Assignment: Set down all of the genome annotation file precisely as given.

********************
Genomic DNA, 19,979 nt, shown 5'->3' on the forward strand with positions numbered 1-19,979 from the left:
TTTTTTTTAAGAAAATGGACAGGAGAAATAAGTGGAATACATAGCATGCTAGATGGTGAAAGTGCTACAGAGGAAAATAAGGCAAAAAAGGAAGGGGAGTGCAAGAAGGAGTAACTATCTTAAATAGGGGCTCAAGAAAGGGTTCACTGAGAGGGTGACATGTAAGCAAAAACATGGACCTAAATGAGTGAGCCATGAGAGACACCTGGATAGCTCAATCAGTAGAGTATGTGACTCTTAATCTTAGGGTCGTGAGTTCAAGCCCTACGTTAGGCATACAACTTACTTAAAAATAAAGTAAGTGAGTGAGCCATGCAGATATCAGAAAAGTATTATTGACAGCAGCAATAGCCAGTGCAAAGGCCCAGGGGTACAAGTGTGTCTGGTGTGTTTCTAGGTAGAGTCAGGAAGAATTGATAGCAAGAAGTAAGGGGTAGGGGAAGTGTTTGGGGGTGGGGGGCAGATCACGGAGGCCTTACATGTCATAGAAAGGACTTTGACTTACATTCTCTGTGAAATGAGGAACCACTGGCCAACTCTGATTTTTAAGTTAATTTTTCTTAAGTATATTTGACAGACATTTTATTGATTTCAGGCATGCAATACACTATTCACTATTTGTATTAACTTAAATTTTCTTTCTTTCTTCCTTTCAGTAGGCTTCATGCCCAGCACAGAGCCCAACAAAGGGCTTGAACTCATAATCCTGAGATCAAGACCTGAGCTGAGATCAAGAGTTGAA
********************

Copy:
Genomic DNA, 19,979 nt, shown 5'->3' on the forward strand with positions numbered 1-19,979 from the left:
TTTTTTTTAAGAAAATGGACAGGAGAAATAAGTGGAATACATAGCATGCTAGATGGTGAAAGTGCTACAGAGGAAAATAAGGCAAAAAAGGAAGGGGAGTGCAAGAAGGAGTAACTATCTTAAATAGGGGCTCAAGAAAGGGTTCACTGAGAGGGTGACATGTAAGCAAAAACATGGACCTAAATGAGTGAGCCATGAGAGACACCTGGATAGCTCAATCAGTAGAGTATGTGACTCTTAATCTTAGGGTCGTGAGTTCAAGCCCTACGTTAGGCATACAACTTACTTAAAAATAAAGTAAGTGAGTGAGCCATGCAGATATCAGAAAAGTATTATTGACAGCAGCAATAGCCAGTGCAAAGGCCCAGGGGTACAAGTGTGTCTGGTGTGTTTCTAGGTAGAGTCAGGAAGAATTGATAGCAAGAAGTAAGGGGTAGGGGAAGTGTTTGGGGGTGGGGGGCAGATCACGGAGGCCTTACATGTCATAGAAAGGACTTTGACTTACATTCTCTGTGAAATGAGGAACCACTGGCCAACTCTGATTTTTAAGTTAATTTTTCTTAAGTATATTTGACAGACATTTTATTGATTTCAGGCATGCAATACACTATTCACTATTTGTATTAACTTAAATTTTCTTTCTTTCTTCCTTTCAGTAGGCTTCATGCCCAGCACAGAGCCCAACAAAGGGCTTGAACTCATAATCCTGAGATCAAGACCTGAGCTGAGATCAAGAGTTGAA